When people said Africa would change me, I didn't understand what they meant. To see the poverty in the townships, for instance, is overwhelming. I found it heart-wrenching to see young children walking barefoot and hungry in the dirt. I'm the kind of person who wants to change the world right here and now, so I got frustrated.
In the United States, except for slaves, servants and the destitute fed by townships, everyone has the vote and this is an indirect contributor to law-making. Anyone wishing to attack the law is thus reduced to adopting one of two obvious courses: they must either change the nation's opinion or trample its wishes under foot.
Alexis de Tocqueville
In a lot of the really impoverished areas of Johannesburg you see these packets of cheesy puffs which are like 6 feet long and the width of a basketball, and they're transparent and they have like 10,000 cheesy puffs in them, and you can buy that for like 50 cents. It's kind of a weird treat that you'd see people having in the townships.
In 1694 a law was passed "that every settler who deserted a town for fear of the Indians should forfeit all his rights therein." But now, at any rate, as I have frequently observed, a man may desert the fertile frontier territories of truth and justice, which are the State's best lands, for fear of far more insignificant foes, without forfeiting any of his civil rights therein. Nay, townships are granted to deserters, and the General Court, as I am sometimes inclined to regard it, is but a deserters' camp itself.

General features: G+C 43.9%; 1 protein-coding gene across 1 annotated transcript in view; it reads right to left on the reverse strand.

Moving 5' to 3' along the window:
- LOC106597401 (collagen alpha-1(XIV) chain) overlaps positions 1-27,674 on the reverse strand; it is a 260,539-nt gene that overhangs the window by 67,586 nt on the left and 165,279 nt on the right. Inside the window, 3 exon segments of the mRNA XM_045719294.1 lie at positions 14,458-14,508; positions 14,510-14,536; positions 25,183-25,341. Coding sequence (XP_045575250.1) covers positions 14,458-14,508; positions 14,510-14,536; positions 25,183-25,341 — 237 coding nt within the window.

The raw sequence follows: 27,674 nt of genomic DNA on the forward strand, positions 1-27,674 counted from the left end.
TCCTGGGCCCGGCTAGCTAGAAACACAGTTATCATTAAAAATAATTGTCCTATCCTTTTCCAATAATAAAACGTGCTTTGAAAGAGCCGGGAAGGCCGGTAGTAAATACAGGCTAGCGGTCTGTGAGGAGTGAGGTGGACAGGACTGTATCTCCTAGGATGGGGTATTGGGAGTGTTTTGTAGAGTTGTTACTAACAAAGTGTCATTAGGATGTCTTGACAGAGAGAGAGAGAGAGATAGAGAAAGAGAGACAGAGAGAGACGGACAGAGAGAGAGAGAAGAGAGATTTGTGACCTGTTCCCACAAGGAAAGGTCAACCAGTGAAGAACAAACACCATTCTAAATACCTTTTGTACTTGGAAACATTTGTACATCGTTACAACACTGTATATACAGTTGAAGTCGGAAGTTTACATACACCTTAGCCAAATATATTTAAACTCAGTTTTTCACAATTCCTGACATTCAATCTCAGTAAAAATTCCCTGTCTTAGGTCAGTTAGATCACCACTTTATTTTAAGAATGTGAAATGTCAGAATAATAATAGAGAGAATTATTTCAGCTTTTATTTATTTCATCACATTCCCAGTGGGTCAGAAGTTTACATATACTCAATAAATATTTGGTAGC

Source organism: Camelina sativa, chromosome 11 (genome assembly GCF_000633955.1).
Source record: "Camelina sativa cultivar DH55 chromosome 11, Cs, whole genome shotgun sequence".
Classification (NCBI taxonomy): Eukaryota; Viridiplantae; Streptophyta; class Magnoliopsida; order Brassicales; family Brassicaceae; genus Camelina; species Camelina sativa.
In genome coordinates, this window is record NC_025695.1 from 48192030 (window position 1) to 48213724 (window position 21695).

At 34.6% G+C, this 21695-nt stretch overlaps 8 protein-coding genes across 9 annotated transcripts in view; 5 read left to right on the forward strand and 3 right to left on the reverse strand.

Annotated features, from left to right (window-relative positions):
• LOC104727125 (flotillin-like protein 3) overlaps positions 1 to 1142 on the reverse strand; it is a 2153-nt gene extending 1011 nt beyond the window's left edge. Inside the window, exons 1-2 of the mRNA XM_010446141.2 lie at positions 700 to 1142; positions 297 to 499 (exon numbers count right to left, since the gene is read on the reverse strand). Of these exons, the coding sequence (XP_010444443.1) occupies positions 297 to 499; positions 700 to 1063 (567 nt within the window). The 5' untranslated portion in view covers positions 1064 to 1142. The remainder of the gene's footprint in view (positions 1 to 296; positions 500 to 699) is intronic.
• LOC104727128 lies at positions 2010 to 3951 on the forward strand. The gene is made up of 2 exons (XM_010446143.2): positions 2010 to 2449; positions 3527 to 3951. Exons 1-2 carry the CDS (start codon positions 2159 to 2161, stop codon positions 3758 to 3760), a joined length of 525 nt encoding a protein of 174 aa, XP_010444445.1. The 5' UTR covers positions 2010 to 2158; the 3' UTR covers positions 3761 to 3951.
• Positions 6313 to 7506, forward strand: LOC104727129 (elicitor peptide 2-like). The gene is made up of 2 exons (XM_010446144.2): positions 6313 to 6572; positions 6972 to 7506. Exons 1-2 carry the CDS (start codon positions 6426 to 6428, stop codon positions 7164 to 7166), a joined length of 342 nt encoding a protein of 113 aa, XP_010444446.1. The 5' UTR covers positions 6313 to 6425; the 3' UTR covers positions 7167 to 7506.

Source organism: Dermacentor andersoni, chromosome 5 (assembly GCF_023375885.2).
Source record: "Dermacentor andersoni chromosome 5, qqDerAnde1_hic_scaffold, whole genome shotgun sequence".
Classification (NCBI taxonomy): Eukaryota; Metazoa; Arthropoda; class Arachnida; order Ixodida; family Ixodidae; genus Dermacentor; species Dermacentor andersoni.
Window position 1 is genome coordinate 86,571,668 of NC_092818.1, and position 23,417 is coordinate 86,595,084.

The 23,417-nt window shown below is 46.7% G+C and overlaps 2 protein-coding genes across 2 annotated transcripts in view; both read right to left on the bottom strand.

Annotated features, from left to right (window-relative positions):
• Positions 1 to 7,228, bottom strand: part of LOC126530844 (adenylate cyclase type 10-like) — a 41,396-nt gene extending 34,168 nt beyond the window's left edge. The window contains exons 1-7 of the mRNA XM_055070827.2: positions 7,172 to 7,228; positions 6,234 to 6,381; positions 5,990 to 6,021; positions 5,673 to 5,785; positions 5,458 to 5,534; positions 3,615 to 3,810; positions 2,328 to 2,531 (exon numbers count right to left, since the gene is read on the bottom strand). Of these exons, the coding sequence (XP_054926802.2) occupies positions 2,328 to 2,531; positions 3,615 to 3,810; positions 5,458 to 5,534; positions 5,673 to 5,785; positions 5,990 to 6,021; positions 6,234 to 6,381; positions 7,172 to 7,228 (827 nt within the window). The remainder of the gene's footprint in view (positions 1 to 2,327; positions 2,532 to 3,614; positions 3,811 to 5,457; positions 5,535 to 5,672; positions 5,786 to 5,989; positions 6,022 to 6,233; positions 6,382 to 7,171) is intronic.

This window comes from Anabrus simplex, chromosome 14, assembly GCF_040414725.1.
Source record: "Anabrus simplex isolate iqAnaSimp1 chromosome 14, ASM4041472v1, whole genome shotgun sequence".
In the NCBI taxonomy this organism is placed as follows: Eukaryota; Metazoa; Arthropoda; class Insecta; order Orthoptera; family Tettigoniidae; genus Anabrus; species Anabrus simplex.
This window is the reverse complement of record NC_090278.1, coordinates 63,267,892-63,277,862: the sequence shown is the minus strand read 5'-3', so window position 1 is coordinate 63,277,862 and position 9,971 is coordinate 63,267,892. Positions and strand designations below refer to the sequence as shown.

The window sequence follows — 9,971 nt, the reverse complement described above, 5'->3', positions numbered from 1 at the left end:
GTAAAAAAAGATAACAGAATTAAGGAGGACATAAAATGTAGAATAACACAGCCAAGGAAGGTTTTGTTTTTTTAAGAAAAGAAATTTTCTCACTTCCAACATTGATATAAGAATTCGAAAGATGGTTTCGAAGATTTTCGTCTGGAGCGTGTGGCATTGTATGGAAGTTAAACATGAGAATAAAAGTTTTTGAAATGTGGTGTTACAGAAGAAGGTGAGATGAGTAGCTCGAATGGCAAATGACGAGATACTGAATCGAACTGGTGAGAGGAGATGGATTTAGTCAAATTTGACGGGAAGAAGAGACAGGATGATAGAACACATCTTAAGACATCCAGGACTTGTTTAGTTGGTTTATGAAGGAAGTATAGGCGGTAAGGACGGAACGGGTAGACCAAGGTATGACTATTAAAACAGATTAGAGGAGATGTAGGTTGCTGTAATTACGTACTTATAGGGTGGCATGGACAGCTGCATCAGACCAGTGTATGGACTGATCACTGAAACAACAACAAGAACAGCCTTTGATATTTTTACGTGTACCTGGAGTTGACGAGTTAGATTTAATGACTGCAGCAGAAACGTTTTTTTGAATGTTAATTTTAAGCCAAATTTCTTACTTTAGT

Henry David Thoreau
There were many deficits in our swamp education, but Grandpa Sawtooth, to his credit, taught us the names of whole townships that had been forgotten underwater. Black pioneers, Creek Indians, moonshiners, women, 'disappeared' boy soldiers who deserted their army camps. From Grandpa we learned how to peer beneath the sea-glare of the 'official, historical' Florida records we found in books. "Prejudice, " as defined by Sawtooth Bigtree, was a kind of prehistoric arithmetic-a "damn, fool math"-in which some people counted and others did not. It meant white names on white headstones in the big cemetery in Cypress Point, and black and brown bodies buried in swamp water. At ten, I couldn't articulate much but I got the message: to be a true historian, you had to mourn amply and well.